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Now more than ever, companies are facing constraints – supply chain disruption, for example – as a result of factors such as economic sanctions. Business is also coming under threat from a large number of risks that are now commonplace, such as cyberattacks. The ability to anticipate changing circumstances, adapt to them, weather disruption and recover quickly – known as organisational resilience – has long been a key competency for successful companies.
The good news is that there are now international standards in place such as ISO 22316 to support systematic development of organisational resilience. Executives can use these standards to fulfil their duty to minimise the extent and consequences of risks, threats and change.
Today more than ever, companies are working in an environment of continuous change, also referred to as the VUCA world (volatility, uncertainty, complexity, ambiguity). The Covid-19 pandemic and current geopolitical conflicts have shown how quickly and dramatically realities that were taken for granted can change, and how important successful crisis management and business continuity management are. But even aside from the effects of major global events, there are numerous disruptive scenarios that pose enormous challenges for companies. These include ransomware attacks, natural disasters, financial crises and the unexpected loss of key personnel.
No wonder companies are increasingly focusing on organisational resilience. Organisational resilience describes the ability of organisations to prepare for and adapt to changing circumstances and to be resilient to disruption – whether the disruption is caused by a deliberate attack, an accident, a natural disaster or another event. According to the PwC Global Crisis Survey 2021, seven out of every ten organisations are planning to invest more in increasing resilience and breaking down silos around resilience functions. This affects numerous disciplines, such as asset management, business continuity management and crisis management, as well as quality management, risk management and supply chain management.
There are now a number of international standards and best practices that companies should use to implement organisational resilience. The most important of these is ISO 22316 (Security and Resilience – Organisational Resilience – Principles and Attributes). This standard is applicable to organisations of all shapes and sizes, and is not limited to any specific industries or sectors. The standard lists a series of principles and characteristics of organisational resilience and provides companies with guidelines for evaluating relevant factors.
In addition to this central standard for organisational resilience, we have developed our own resilience model, taking into account additional guidelines. These include ISO 22301 (Societal Security Business Continuity Management Systems), ISO 31000 (Risk Management) and ISO 27001 (Information Security Management). The BCI Good Practice Guidelines are also available specifically for business continuity, while applying the NIST (SP) 800 160 standard will ensure better cyber resilience.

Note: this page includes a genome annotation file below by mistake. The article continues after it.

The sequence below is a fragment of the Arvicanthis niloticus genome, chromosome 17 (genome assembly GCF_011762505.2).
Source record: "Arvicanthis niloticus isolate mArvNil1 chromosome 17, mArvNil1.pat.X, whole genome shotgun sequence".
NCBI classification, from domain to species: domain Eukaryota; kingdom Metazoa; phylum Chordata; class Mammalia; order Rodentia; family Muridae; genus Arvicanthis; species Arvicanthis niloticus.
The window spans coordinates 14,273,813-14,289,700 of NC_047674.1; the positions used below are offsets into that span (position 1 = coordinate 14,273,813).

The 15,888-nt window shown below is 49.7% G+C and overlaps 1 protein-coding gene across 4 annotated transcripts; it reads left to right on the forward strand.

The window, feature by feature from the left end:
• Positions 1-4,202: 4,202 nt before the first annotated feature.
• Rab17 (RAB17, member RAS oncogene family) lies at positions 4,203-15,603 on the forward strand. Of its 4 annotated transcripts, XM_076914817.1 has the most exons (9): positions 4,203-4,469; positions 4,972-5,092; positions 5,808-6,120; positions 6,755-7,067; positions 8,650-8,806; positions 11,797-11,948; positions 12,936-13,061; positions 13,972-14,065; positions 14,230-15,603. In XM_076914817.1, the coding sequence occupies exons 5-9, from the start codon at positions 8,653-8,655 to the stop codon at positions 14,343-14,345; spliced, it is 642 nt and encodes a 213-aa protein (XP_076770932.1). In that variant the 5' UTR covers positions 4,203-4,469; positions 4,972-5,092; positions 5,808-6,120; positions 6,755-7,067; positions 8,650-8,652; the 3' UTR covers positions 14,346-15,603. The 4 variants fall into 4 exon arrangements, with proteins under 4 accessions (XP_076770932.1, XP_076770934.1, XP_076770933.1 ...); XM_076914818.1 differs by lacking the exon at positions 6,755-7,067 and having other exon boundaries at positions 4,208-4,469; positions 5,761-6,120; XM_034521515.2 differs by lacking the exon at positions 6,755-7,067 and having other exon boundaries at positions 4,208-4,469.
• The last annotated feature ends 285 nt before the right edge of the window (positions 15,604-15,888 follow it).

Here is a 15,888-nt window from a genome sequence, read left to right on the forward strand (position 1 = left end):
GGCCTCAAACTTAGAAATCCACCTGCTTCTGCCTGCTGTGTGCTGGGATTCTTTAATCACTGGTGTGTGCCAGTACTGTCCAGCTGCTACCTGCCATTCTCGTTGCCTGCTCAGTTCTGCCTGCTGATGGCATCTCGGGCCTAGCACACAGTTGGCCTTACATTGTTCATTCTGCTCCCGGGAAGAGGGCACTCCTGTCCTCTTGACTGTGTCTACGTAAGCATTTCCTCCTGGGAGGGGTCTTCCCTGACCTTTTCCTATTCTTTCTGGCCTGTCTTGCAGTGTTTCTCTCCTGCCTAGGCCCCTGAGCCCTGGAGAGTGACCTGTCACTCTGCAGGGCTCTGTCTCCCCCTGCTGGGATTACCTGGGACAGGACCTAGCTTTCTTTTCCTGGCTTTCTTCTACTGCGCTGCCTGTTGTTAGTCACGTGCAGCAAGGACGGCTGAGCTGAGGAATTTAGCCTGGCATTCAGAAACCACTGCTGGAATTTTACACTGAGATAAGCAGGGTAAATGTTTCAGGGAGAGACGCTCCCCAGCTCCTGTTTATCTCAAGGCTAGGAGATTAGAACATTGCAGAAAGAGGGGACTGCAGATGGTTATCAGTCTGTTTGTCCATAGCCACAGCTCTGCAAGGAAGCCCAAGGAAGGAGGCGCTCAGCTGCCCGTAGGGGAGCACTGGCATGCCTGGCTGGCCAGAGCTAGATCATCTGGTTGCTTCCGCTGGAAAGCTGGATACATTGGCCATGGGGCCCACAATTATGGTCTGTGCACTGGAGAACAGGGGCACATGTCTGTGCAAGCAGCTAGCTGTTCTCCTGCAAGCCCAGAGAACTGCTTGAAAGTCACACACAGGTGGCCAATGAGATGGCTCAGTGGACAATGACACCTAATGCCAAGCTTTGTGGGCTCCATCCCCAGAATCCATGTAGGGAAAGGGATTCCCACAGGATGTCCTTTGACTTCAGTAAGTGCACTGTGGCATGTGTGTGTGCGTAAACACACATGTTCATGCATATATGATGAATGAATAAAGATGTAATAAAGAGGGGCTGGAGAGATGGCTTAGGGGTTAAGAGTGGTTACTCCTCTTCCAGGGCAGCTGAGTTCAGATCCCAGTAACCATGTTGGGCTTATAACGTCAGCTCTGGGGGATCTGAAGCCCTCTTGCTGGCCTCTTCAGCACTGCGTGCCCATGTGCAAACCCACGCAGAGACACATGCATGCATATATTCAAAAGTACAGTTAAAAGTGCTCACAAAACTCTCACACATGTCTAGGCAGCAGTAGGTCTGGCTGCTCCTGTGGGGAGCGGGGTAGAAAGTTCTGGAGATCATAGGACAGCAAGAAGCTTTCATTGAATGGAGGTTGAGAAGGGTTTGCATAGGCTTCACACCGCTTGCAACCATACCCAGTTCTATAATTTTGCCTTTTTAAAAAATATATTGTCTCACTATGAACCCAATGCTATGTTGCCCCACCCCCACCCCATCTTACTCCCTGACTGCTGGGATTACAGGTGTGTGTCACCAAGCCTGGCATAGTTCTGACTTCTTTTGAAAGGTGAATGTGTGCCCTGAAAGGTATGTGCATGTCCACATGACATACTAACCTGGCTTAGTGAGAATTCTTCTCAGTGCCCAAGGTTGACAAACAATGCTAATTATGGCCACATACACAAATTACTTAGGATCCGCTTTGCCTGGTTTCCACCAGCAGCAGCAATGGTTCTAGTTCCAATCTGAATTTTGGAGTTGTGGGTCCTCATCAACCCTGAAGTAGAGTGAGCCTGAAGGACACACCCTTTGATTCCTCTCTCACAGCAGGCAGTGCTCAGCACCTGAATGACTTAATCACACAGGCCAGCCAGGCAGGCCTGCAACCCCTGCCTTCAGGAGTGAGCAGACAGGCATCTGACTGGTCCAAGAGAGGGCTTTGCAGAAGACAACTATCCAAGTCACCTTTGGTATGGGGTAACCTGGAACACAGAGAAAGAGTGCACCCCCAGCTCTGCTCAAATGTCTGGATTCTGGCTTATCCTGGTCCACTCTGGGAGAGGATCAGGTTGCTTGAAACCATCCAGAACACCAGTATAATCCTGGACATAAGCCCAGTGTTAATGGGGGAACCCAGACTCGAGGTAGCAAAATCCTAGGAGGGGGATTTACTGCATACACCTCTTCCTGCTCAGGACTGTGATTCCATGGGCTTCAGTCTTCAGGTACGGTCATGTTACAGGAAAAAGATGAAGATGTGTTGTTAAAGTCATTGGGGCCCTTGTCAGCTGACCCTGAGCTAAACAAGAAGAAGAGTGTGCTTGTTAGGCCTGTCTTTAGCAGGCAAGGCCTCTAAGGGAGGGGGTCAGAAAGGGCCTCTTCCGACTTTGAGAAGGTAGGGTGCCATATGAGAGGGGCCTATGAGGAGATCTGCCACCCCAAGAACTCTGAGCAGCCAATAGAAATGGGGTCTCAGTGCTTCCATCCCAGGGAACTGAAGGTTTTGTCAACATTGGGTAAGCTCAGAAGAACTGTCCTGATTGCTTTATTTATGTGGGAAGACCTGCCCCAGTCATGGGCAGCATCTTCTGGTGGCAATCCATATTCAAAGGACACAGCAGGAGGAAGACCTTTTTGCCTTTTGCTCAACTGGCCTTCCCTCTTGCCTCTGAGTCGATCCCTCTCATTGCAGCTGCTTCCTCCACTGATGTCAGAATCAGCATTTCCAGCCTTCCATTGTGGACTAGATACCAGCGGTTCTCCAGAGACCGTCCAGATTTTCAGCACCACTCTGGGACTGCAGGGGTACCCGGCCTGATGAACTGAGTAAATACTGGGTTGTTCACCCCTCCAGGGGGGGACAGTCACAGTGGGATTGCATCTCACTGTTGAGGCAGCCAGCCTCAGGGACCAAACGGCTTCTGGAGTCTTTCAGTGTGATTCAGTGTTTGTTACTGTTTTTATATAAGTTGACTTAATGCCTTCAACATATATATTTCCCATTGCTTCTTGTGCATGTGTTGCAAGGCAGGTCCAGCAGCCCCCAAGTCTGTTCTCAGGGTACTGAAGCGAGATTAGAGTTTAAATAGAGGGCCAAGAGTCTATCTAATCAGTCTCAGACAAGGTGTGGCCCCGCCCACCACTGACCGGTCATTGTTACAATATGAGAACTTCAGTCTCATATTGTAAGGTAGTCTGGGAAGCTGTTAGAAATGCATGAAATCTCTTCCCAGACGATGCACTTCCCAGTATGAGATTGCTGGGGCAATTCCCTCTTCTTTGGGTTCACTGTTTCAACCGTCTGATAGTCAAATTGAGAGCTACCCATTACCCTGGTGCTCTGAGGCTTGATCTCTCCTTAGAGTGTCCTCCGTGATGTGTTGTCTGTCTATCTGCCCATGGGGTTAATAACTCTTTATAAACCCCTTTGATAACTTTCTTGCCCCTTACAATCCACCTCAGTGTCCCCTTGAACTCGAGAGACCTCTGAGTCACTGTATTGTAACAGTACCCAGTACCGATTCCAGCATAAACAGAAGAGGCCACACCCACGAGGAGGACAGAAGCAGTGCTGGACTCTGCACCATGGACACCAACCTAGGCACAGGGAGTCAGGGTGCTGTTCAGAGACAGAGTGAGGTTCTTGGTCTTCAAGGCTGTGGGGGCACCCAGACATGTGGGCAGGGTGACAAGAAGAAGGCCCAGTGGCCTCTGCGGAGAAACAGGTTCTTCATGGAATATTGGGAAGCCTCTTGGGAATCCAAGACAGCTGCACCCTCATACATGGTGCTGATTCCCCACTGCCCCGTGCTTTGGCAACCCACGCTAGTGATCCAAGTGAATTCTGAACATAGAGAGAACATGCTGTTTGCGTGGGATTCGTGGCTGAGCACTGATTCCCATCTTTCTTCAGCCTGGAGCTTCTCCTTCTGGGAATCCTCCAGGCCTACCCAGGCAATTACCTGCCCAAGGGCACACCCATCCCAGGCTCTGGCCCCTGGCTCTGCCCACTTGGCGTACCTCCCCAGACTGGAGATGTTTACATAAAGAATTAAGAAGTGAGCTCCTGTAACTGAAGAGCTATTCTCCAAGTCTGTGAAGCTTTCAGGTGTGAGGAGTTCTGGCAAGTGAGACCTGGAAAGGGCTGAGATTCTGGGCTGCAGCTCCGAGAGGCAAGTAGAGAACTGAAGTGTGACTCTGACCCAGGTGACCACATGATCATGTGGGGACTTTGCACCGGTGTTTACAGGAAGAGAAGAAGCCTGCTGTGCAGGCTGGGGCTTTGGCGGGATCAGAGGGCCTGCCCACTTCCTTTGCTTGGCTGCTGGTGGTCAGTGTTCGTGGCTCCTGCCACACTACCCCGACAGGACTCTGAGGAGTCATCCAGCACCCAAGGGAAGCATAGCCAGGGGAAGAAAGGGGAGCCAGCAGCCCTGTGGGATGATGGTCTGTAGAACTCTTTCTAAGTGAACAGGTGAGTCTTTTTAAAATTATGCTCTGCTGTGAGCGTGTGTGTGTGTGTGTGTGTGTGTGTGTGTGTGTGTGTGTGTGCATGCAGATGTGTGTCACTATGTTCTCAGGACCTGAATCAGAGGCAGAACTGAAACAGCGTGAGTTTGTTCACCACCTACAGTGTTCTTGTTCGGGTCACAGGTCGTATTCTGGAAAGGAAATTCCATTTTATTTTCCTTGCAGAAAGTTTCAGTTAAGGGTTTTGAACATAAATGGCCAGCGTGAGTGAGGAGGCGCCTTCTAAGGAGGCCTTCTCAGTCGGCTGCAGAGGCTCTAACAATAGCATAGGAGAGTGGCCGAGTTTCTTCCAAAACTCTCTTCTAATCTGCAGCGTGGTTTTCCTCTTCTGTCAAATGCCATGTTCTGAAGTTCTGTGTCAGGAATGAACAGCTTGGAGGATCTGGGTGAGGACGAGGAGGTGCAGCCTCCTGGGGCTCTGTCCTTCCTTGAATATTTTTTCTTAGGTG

A three-stage approach to building resilience has proven its worth in practice, ranging from initial stocktaking and identifying current resilience to targeted strengthening of individual capabilities. The first step is to get an overview of the relevant stakeholders and individual resilience disciplines and their degrees of development. Who is in charge of particular key functions? How do individual areas affect one another? Targeted workshops can provide quick answers to these questions. This allows you to ascertain your company’s current position in areas such as business continuity management, crisis management and physical security.
When carrying out this assessment, it is important to consider interfaces and relationships between individual disciplines. For example, this will help to identify the areas in which there are initial overlaps and synergies, and those where a silo mentality still prevails. Simulations of company-wide disruption are another tried-and-tested tool. In addition to senior executives, managers from relevant resilience functions should also be involved in these exercises. Getting hands-on with difficult situations not only prepares employees for emergencies, but usually also highlights starting points for quick-win improvements.
The aim of the second step on the way to a resilient organisation is to create transparency on the current state of your organisational resilience and establish a plan to achieve the level of resilience you want. How resilient is your company in reality? What’s your resilience like compared to your competitors? To get a clear picture of the status quo, it is essential to review your organisation’s approach to resilience, as well as key policies, procedures, plans and scenario strategies.
Using our proprietary resilience model, we will assess your operational maturity based on eight core elements:
Based on the assessment, a roadmap for practical implementation can then be developed to strengthen your resilience in the long term.
The third step focuses on systematic development of specific capabilities. The first phase involves prioritising the affected fields of activity and setting targets for these capabilities. Once you’ve done this, appropriate measures need to be taken to make targeted improvements to your company’s capabilities and individual resilience. To increase resilience in the long term, organisations should also regularly validate and test their own capabilities – for example, by using simulations.
Organisational resilience doesn’t happen on its own. But based on established standards, companies can improve their crisis-handling capabilities in a very targeted and effective way.